Chapter 42. Interprofessional Clinical Education for APRNs and Dental Students (Carol L. Savrin)

Chapter 43. Patient Care in an Intense Situation Within an Unstructured Environment (Elizabeth P. Zimmermann, Celeste M. Alfes, and Andrew P. Reimer)

Chapter 44. Strategies to Facilitate Learning in the Large Classroom: Team-Based Learning and the Use of Professional Social Media (Karyn L. Boyar and Karla Rodriguez)

Index


About the Editors:

Emerson E. Ea, PhD, DNP, APRN, FAAN, is assistant dean and clinical associate professor at New York University (NYU) Rory Meyers College of Nursing. His areas of scholarship interests include nursing education and innovation, immigrant health and well-being, and cardiovascular health.

He has published peer-reviewed articles and authored/coauthored books and several book chapters on topics that relate to work and personal-related outcomes among internationally educated nurses, Filipino immigrant health, gerontological nursing, and nursing education and practice. Dr. Ea was part of the inaugural cohort of the American Academy of Nursing Jonas Policy Scholars working with the Cultural Competence and Health Equity Expert Panel (2014–2016). He is a Fellow of the American Association of Colleges of Nursing Leadership in Academic Nursing Program (LANP), the New York Academy of Medicine, and the American Academy of Nursing. Among his many awards are the Nursing Research Award from the Philippine Nurses Association of New York, the NYU Rory Meyers College of Nursing Undergraduate Student Nurses Organization Distinguished Faculty Award, the Most Outstanding Nursing Alumnus Award (Nursing Research Category) from the University of St. La Salle, Philippines, the 2015 Asian American Pacific Islander Nurses Association Scholarship Award, and the 2018 Alumni Excellence Award from Frances Payne Bolton School of Nursing, Case Western Reserve University, Cleveland, Ohio. He is chair of Kalusugan Coalition, a community organization whose aim is to promote cardiovascular health among Filipino Americans in the New York metropolitan area. He received a Citation of Honor from the President of the Borough of Queens, New York, as recognition for his contribution to the Filipino American community.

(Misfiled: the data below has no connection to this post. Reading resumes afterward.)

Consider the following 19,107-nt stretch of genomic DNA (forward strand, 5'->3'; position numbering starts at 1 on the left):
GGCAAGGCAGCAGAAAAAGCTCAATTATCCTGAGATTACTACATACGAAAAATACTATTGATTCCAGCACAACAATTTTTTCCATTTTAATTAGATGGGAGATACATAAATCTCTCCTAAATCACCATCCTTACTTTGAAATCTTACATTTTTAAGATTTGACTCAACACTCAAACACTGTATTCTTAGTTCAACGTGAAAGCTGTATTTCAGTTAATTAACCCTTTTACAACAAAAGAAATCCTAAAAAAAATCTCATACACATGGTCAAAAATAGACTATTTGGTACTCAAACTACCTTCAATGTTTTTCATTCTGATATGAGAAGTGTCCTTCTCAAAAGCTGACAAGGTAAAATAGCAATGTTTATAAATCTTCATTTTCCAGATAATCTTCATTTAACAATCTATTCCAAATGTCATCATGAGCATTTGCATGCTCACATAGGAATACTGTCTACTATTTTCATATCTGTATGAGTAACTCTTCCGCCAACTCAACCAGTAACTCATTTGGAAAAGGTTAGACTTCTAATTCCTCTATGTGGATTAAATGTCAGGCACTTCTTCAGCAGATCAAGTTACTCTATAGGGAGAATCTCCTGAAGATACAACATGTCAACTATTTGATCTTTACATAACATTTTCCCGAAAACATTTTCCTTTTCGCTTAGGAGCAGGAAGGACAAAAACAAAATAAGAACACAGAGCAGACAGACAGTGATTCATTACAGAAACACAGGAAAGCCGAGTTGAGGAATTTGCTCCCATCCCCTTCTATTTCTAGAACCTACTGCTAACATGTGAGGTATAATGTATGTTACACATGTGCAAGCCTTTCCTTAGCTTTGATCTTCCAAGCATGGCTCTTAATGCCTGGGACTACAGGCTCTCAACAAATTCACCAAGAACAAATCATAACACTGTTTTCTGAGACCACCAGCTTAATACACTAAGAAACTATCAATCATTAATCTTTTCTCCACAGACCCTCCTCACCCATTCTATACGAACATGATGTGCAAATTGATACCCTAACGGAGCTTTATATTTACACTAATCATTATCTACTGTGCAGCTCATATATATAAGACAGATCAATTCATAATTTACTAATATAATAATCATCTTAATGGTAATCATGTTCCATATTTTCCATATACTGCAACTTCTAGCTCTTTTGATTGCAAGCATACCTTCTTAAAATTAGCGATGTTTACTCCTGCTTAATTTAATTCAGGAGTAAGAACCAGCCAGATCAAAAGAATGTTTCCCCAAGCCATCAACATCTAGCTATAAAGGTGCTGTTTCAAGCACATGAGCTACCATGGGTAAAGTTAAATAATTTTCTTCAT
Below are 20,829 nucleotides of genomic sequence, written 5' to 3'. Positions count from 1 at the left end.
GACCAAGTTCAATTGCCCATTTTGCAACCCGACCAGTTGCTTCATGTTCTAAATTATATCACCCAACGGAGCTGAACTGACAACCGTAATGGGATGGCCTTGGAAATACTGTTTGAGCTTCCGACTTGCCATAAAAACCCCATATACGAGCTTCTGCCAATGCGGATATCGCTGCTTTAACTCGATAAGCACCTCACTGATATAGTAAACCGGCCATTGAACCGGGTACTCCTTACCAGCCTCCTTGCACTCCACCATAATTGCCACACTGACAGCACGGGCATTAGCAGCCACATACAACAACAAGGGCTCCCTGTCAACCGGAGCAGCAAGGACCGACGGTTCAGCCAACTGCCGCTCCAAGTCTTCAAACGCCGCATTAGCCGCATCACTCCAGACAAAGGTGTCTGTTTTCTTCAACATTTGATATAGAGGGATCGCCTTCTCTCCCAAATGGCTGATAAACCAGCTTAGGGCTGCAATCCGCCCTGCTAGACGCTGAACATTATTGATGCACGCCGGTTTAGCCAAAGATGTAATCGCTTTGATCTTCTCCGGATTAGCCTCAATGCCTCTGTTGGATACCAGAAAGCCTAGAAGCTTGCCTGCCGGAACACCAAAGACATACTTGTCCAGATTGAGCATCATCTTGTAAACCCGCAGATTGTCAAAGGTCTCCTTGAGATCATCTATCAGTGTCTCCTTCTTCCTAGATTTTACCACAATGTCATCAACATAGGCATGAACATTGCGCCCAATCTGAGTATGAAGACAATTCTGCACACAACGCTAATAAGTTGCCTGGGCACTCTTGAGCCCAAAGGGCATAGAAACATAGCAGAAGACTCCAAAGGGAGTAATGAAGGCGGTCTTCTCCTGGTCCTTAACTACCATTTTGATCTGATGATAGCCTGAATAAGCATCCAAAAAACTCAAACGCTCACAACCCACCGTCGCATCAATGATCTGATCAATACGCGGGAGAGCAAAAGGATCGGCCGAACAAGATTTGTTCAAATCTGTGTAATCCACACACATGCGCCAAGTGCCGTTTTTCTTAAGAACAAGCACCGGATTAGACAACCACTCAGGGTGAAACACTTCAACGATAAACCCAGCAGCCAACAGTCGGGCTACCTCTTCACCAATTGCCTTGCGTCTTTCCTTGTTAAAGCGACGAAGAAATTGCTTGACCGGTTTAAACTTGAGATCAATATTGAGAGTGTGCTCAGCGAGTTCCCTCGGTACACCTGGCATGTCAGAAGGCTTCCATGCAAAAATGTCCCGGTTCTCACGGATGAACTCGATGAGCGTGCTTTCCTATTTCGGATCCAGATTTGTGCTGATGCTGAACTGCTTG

Celeste M. Alfes, DNP, MSN, RN, CNE, CHSE-A, FAAN, is associate professor and director of the Center for Nursing Education, Simulation, and Innovation at the Frances Payne Bolton School of Nursing, Case Western Reserve University (CWRU) in Cleveland, Ohio. She earned a bachelor of science in nursing (University of Akron), master of science in nursing (University of Akron), and doctor of nursing practice (CWRU). With a background in critical care nursing, she has 21 years of experience teaching baccalaureate, master’s, and doctoral nursing students. Dr. Alfes has made significant contributions, pioneering simulation training for flight nurses globally including the development of North America’s first high-fidelity helicopter simulator adapted for flight nurse training; consultations to Japan’s first Acute Care Nurse Practitioner Flight Nursing program; and the development of training and research partnerships with the U.S. Air Force and the National Center for Medical Readiness. Under her direction, the Dorothy Ebersbach Academic Center for Flight Nursing at CWRU has had a global impact producing research, scholarly publications, training protocols, and consultations with air medical transport leaders from academia, practice, industry, and military sectors. Dr. Alfes has been a coinvestigator on funded research projects with the Laerdal Foundation of Norway, the U.S. Air Force Research Laboratory, and the MedEvac Foundation International to improve air medical and critical care transport nurse training nationally.


Target Audience:

Useful for academicians of nursing.